"We're processing an application for the Valley County Wind Project in northern Montana," says the BLM's Ray Brady. It is the first under the umbrella of the BLM's Programmatic Environmental Impact Statement (PEIS) process and should be completed in the next couple of months, he says.
That will allow the Texas company involved, Wind Hunter, to move forward and begin actual preparations. "It's a process that makes sense," says Jim Jensen of Power Engineers, a consulting firm working with Wind Hunter. "Basically, BLM is inviting wind projects on public lands and this one will set the standard."
While Jensen says Wind Hunter has been thrilled with BLM co-operation thus far, he remains cautious. "We've had a complicated permitting process because so many state and federal agencies are involved," he says. "The process is co-ordinated but approvals come from individual agencies. This site has a capacity up to 500 MW and occupies a large tract of BLM land. You can't just put anything on public land without a lot of steps."
The PEIS amends 52 land-use plans and sets guidelines for road construction, erosion control, rental fees, habitat fragmentation, wetland protection and related issues on 174 million acres. Individual wind projects still require site specific analyses and permitting, but under the PEIS the approval process is expected to be shortened from two years or more to less than a year.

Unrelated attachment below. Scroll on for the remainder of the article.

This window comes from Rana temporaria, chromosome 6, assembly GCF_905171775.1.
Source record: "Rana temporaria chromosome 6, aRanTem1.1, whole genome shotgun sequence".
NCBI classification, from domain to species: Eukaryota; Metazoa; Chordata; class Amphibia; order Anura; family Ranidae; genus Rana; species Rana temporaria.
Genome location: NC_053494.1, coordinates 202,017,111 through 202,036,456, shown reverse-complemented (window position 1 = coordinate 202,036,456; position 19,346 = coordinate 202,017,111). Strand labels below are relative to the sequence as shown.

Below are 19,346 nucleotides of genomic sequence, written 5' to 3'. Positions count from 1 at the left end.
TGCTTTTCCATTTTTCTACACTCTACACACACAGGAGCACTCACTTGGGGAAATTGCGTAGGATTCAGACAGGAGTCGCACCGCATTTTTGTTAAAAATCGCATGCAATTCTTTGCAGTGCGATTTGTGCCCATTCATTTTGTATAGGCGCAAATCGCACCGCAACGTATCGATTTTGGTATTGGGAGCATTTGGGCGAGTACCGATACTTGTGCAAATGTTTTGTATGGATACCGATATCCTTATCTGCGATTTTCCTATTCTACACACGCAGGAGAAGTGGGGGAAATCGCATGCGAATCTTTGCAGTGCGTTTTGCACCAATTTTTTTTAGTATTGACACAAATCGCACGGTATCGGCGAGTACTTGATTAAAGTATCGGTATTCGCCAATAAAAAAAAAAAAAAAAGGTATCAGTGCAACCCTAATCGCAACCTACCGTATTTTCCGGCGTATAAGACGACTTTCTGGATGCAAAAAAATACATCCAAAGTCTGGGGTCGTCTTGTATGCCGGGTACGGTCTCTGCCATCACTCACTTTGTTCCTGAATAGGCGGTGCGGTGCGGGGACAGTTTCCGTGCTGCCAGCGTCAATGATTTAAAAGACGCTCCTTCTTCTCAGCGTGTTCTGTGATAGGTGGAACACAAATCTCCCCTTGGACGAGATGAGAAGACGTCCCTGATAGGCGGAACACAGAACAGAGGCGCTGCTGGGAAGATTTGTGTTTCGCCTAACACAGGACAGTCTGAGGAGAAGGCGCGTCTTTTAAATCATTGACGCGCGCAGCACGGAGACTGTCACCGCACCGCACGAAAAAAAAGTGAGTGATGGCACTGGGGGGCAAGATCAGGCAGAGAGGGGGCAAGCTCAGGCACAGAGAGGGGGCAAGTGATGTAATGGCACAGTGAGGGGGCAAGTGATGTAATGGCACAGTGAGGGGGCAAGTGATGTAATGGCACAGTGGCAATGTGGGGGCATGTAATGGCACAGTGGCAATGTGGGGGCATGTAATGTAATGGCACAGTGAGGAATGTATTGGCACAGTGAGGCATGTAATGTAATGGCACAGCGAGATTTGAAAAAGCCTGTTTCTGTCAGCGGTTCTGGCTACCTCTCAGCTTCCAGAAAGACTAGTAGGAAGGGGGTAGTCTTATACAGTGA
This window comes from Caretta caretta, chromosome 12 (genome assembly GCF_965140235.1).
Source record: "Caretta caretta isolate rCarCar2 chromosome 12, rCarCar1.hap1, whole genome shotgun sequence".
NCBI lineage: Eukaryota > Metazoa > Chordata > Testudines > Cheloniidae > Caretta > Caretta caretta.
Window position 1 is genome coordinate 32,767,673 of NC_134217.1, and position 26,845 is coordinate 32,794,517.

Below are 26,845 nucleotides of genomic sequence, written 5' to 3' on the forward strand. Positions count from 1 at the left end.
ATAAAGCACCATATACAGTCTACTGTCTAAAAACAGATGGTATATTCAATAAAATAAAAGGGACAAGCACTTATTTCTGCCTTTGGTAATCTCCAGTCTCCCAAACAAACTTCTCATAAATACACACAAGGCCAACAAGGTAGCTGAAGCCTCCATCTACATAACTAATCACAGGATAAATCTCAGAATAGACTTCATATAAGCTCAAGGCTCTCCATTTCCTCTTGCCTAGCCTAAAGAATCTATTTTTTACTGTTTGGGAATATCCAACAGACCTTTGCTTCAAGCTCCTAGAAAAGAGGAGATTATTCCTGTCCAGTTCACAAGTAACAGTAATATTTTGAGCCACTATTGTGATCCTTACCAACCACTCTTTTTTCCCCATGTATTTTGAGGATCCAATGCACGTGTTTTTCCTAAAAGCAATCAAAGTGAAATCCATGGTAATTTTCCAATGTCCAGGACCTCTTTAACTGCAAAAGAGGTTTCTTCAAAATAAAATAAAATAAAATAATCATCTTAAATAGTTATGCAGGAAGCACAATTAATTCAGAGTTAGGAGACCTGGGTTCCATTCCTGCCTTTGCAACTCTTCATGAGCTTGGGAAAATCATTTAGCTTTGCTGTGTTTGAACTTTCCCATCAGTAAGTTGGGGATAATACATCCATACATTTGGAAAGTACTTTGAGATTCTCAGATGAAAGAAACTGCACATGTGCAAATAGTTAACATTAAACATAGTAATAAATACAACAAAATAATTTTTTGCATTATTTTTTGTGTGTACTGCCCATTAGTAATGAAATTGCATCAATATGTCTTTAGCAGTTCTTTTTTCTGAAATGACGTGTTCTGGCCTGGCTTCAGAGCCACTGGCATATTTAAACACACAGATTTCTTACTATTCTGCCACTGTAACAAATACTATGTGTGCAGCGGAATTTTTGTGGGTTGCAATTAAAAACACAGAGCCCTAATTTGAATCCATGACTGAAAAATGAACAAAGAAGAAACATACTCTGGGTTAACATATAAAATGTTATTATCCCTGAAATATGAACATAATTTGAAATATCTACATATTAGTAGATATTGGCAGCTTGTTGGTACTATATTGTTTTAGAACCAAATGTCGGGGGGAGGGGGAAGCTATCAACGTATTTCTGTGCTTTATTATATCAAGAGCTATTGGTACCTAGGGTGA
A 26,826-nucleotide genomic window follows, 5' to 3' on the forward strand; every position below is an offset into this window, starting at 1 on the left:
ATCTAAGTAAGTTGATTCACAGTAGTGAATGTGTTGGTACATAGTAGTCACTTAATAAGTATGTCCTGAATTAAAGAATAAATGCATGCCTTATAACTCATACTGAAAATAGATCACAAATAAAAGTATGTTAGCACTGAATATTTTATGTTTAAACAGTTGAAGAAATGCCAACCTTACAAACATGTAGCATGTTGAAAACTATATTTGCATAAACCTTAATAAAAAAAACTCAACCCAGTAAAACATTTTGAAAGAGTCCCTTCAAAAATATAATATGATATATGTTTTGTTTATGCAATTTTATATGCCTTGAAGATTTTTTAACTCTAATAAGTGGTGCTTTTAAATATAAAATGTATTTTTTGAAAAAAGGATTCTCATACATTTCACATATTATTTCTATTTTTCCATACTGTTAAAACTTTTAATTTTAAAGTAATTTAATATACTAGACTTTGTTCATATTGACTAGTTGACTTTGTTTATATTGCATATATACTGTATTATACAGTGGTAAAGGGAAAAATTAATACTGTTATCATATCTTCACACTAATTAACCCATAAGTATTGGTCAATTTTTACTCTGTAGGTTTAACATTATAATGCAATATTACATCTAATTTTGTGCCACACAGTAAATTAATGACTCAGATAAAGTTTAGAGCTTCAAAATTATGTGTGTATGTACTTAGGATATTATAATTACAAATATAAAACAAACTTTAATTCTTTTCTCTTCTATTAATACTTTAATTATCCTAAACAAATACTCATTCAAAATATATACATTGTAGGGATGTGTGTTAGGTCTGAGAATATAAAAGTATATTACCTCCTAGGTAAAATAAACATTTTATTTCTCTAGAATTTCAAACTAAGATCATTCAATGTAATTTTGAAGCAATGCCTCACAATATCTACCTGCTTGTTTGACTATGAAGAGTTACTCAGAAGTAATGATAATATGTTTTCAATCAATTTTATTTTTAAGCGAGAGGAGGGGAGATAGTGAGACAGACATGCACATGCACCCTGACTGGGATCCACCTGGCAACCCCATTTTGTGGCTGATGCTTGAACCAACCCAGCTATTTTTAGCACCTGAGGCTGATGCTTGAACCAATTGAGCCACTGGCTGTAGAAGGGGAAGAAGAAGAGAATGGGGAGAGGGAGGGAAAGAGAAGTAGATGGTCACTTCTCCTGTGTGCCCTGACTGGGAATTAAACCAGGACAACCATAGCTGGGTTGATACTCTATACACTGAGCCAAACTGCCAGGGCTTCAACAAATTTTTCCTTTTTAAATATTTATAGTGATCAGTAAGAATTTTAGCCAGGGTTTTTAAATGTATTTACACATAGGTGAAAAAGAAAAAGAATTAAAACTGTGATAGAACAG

Increase in development
Work on developing the PEIS began in October 2003 and included extensive community meetings across the West, along with opportunities for public comment. "One main component of the review involved the development of best management practices," says Brady. "We've seen a significant increase in wind development on BLM land and this all came about because of that increased interest. What we want is to bring more projects online in a timely manner."
Of BLM's 174 million western acres, about 20.6 million have wind energy potential. But only 160,000 of those acres have what the bureau considers economically developmental wind energy potential. "Much of that difference relates to transmission," says Brady. "A lot of the land is somewhat remote, which makes transmission a constraint."
The review and projections are part of a collaborative effort with the US Department of Energy. Brady expects most upcoming projects to be between 100-200 MW. The new policy affects BLM administered lands in Colorado, Idaho, Montana, Nevada, New Mexico, Oregon, Utah, Washington and Wyoming. Not included are Arizona and California, which deal with wind energy issues at the local level.